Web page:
Lucile Adams-Campbell started her October 12 guest lecture with a surprising definition of a cancer survivor: anyone who’s been diagnosed with a cancer, starting with the moment of diagnosis and extending to end of life. This can mean duration from a single day to a span of many years. She went on to say that it is a lack of resources—access to care and treatment—that determines much of a survivor’s longevity. What happens after diagnosis matters, and in this regard there are consistent disparities in cancer survival that should be a concern to us all.
Adams-Campbell pointed out that as our population ages, the percentage of survivors will naturally increase. But while translational and cross-disciplinary research ushers in new understandings in causes, strategies, treatments, and adherence, there has been distressingly little research taking place within minority populations. “The whole idea that research never focused on minority populations or minority issues, although those populations tend to have the worst prognosis and outcome, always was an enigma to me,” she said. “We know that the understudied group will become the biggest burden in our social system, and we therefore must include all classifications of people in our research studies in order to understand a disease.” That’s what has motivated her trajectory of researching health disparities and addressing cancers that disproportionately impact African Americans.
Early in her academic career, Adams-Campbell became frustrated with research projects that dismissed the importance of studying the health of underrepresented groups. She noted that clinical trials often excluded patients with a history of diabetes, stroke, or smoking, leaving many minorities out of studies. As a result, the research failed to reflect disease as it actually occurs in the population. She determined to become a scientist in the field of epidemiology, making sure she always had adequate sample sizes of underrepresented populations.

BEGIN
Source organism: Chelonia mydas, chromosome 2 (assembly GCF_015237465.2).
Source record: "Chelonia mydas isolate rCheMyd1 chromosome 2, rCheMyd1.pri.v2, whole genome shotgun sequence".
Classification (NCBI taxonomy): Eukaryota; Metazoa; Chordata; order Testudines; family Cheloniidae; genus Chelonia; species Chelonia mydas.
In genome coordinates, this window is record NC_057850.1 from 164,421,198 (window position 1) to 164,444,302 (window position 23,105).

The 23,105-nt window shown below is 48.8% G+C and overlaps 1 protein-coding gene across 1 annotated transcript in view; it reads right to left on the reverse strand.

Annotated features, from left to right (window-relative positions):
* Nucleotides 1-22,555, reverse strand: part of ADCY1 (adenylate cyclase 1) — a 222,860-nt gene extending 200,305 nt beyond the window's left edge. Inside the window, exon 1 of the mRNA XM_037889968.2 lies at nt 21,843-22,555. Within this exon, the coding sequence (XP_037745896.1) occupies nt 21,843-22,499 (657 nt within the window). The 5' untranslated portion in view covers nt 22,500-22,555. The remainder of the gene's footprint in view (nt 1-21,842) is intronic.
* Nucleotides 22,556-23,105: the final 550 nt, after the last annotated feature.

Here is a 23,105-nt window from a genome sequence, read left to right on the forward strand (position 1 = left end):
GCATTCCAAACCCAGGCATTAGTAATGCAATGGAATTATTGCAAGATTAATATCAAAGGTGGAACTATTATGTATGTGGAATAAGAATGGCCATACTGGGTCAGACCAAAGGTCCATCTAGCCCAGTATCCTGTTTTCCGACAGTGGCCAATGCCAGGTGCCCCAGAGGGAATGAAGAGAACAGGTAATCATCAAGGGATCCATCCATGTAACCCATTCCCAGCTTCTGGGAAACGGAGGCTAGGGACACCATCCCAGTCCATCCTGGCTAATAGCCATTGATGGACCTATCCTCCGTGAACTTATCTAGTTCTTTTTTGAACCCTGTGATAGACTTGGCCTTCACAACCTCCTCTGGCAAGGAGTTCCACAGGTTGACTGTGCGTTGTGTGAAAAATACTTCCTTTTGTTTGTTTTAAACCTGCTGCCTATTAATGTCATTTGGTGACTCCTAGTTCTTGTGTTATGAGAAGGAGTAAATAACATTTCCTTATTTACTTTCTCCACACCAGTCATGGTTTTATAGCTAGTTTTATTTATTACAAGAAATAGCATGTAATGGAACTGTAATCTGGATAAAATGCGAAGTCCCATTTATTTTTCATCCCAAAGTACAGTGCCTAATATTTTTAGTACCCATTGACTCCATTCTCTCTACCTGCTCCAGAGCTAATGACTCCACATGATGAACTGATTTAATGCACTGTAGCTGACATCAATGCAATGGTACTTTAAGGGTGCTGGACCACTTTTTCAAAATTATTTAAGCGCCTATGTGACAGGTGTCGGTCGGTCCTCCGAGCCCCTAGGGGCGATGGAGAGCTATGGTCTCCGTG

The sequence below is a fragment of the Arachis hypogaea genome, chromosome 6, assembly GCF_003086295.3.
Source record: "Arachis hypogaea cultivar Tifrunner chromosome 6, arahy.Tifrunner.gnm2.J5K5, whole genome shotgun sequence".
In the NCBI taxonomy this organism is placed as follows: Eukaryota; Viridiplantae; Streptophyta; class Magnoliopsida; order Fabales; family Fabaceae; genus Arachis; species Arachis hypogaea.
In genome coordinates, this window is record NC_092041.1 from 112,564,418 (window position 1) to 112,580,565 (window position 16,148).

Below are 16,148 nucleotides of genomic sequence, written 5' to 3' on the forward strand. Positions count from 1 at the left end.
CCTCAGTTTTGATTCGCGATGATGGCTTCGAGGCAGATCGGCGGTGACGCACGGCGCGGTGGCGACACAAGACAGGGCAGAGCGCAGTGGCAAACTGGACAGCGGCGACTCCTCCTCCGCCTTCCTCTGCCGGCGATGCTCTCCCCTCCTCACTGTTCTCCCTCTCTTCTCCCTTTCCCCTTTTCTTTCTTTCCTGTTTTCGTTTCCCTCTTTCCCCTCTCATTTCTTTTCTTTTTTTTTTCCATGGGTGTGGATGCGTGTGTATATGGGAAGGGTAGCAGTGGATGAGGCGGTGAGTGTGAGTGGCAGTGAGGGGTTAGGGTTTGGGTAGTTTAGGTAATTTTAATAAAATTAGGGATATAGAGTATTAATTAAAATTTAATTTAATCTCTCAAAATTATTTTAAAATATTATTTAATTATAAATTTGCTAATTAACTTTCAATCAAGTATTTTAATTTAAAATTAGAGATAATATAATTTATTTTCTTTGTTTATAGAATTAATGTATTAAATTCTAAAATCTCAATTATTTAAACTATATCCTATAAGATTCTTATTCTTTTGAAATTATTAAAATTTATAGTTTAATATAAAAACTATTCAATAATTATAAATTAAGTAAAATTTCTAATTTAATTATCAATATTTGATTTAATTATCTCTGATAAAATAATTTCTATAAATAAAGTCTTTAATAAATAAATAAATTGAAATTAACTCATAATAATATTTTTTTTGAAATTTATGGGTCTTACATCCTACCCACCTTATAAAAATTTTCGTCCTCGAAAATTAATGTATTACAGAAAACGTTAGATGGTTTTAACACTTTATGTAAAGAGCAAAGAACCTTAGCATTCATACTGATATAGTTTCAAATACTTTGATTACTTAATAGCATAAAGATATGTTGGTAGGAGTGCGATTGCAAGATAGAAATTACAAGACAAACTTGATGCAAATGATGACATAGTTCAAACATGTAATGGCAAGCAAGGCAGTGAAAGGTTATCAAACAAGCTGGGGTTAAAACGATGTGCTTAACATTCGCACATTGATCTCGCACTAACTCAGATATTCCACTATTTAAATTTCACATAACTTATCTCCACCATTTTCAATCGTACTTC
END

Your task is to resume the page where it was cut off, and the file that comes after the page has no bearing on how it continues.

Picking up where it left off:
Since then, one of her primary goals has been to export prevention-based clinical trials from the laboratory setting into the community, and she has successfully led several large cohort studies of African American women. Research funding is often difficult to secure, and being able to recruit participants and consistently track them with a high follow-up rate is also a challenge, but as a primary investigator, she has defied the odds through community-based outreach and follow-up measures. “As a researcher, you can’t be a helicopter (dropping into a neighborhood from the outside and then speeding out again) or vampire (just there for blood samples),” she said. “Community-based research takes time and energy and a longterm commitment.”
Prior to delving into the world of health disparities, Adams-Campbell studied chemical engineering at Drexel University, where she received her bachelor’s degree in biological sciences and her master’s degree in biomedical science. But then “I decided I did not want to pursue pipes and fluid dynamics any further—I wanted to get involved on the human side of research,” she said. So she became the first African American female in the nation to receive a PhD in epidemiology. After her academic studies, she completed a National Institutes of Health funded postdoctoral fellowship at Pitt before joining the Pitt Public Health faculty.
From her time here, she fondly recalls Lewis Kuller, emeritus professor and former chair of the department. “Lewis Kuller played a major role in my success. He was supportive of my research area of focus—African Americans—at a time when there was, to my knowledge, virtually no research being conducted on this population at the Graduate School of Public Health. He also supported me financially and academically to conduct hypertension research in Benin City, Nigeria, among schoolchildren. This work resulted in my receipt of the New Investigator award, the first grant I ever received from the National Institutes of Health, with Dr. Kuller serving as my mentor.” Kuller says Adams-Campbell stood out among her peers and was a major contributor to Pitt’s epidemiology program, both as a student and faculty member.
Adams-Campbell was in town to receive a University of Pittsburgh African American Alumni Council Distinguished Alumni Award during 2012 homecoming festivities. She can now add this to her long list of honors, including Pitt Public Health’s Distinguished Alumni Award (1995) and a University of Pittsburgh Legacy Laureate award (2010). She has also been elected to the National Academy of Sciences Institute of Medicine and inducted into the Washington, D.C., Hall of Fame. She served as director of Howard University Cancer Center for 13 years and is currently the associate director for minority health and health disparities research, associate dean for community health and outreach, and professor of oncology at the Georgetown Lombardi Comprehensive Cancer Center at Georgetown University Medical Center.